No idea re the mounting on polearms. Regarding the mei - very uncommon to have Sanshu mentioned, let alone using those 2 kanji. There was a swordsmith with this signature, so it might be worth trying to track his mei down - I don't have it in my books sadly. It's unlikely to be this specific smith due to the mentioning of the Bunki jidai, however, there might've been later generations? However, also note that the tsuba and the swordsmith have different kanji for Sanshu. 

All I have is this excerpt:
‘Kōzan-oshigata’ lists an oshigata of Nagayoshi with the mei of ‘Sanshū-jū Heianjō Nagayoshi’ (三州住平安城長吉). Swordsmith directories say that Nagayoshi of the Bunki Era lived in Ise and Mikawa provinces.

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Dear Bob,

 

The Buffalo Tsuba (Number 72) is read "Yamashiro ju Nagayoshi saku" (the saku is very faint).  He's Haynes 06554.0 and from 1550-1600.  Checked the mei in Wakayama and it looks good.  The tsuba looks like it was remounted many times in its long life, and the nakagoana looks like it was widened significantly at one time -  perhaps for an "armor piercing" blade that was thick but not long in cross-section.  The triangular cutouts were probably for sekigane to fit that shorter (cross-sectional) blade.   In light of the date of original manufacture (1500's...) and shape/style around the seppadai, I think the filing for the kogatana was added later.

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Re Item No. 72

 

Hi George ,

 

WOW that is a big surprise - I had no idea the tsuba is getting on towards 500 years old - and to think I only bought it at auction because no-one else was interested.

 

There has to be a moral there somewhere...

 

Many Thanks for your research and contribution on this.

 

Best Regards

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I thought that there were relatively few cattle in feudal era Japan because of the lack of grazing land. Everything was either too mountainous or given over to rice production so I assume that there was little fodder to keep what cattle there were fat.

 

Edit: Sorry didn't intend to repeat what Piers said.

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Item No. 74 - Tsuba in Iron with Shakudo    7.66 cm x 7.06 cm x 0.43 cm

 

Subject of horses in a watery landscape . Fukurin and plugs in Shakudo.

 

Signed  - Choshu Hagi ju Katsuyoshi ( Katsutsugu )

 

Another Choshu School piece , this one featuring horses in water , and having lots of fun by the look of it . A tsuba to put a smile on your face !

 

Bought 10 years ago from a Japanese dealer.

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Dear Bob, in item No. 74, it does look like the horses are enjoying themselves!  I wonder about your mei notes: I see Katsutsugu and Katsuyoshi as different artists.  The second kanji in the name is difficult to see and could be several of the variety of kanji that fit these names.  Katsutsugu was the 5th master of the Nakai family line and worked in Hagi.  I believe that a couple of the Katsuyoshi may have used Hagi in their mei too.  Do you know which one it is?  Here's a supposed Katsutsugu from Nihonto.us for comparison.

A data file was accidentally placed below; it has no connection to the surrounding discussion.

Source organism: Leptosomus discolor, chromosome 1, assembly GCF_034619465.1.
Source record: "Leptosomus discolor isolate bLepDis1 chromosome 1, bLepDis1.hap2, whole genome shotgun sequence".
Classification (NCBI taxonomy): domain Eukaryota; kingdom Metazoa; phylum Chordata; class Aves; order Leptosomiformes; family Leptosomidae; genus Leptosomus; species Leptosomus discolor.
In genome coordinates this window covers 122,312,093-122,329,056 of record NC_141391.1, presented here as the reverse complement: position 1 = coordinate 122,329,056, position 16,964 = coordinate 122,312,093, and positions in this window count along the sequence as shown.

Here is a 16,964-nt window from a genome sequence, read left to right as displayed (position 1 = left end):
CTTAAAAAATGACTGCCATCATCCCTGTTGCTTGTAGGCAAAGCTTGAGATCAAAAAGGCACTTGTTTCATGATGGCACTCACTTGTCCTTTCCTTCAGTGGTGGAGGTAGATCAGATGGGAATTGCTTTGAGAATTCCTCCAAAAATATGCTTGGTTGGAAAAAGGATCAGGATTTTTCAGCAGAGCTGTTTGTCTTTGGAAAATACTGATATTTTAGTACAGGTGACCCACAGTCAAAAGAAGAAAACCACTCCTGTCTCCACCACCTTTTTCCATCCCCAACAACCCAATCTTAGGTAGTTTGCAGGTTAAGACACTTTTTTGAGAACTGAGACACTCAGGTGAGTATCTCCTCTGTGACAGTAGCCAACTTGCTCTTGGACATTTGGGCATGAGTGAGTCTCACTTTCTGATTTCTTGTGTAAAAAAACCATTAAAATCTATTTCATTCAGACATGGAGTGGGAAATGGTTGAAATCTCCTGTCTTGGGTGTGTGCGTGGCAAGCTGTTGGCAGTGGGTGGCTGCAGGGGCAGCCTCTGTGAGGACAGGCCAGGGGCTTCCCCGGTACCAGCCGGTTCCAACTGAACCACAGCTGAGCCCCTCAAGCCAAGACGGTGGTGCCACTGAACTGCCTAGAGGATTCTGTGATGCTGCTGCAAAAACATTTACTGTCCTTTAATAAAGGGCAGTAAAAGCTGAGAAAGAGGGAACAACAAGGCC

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Re Item No. 74

 

Hi George , 

 

Many thanks for your post - The mei information I supplied was what I received when I bought the tsuba . I am somewhat lacking in reference materials for schools/signatures/eras relating to tosogu - something I am trying to address , although I don't know whether Haynes would have helped with this anyway.

 

By the look of it then , we should discard the reference to Katsutsugu and concentrate on Katsuyoshi . 

 

Best Regards

 

Bob

 

  

 

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Hi Bob,
regarding tsuba no.72, after "photoshopping" a little bit, I think the signature is a plain 山城住長吉作 - Yamashiro jū Nagayoshi saku.
So the maker should be Momoyama to early Edo – Kyōto – Heianjō-zōgan school, according to Markus Sesko's "Signatures of Japanese Sword Fittings Artists".

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Hi Mauro ,

 

Thanks for your post - this backs up in a visual way , George's thoughts and contribution from a few days ago...

 

As usual , I am indebted to everyone for their interest and help with this thread.

 

Regards

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Item No. 75 - Fuchi Kashira in Shibuichi with gold , copper , silver and shakudo

 

Subject of ancient flowering cherry tree - Tsuji school mid edo , 18th cent.

 

Provenence - 

 

G.H.Naunton Collection

W.L.Behrens Collection

Lundgren Collection , no.282

 

Published in -  W.L.Behrens Collection by Henri L Joly  ,  Volume 3 , plate LXIII , no.2394

 

All the above is quite impressive , especially for a F/K set that appears to be an associated pairing by different schools.

 

The style of the blossoms differ , as does the colour of the base shibuici. To me , the design does not ' flow together '  between the pieces and there is also the matter of a signature appearing in the underside of the kashira ( unless it was just a fitting instruction , like ' this side down ' ).

 

As usual , any comments please ?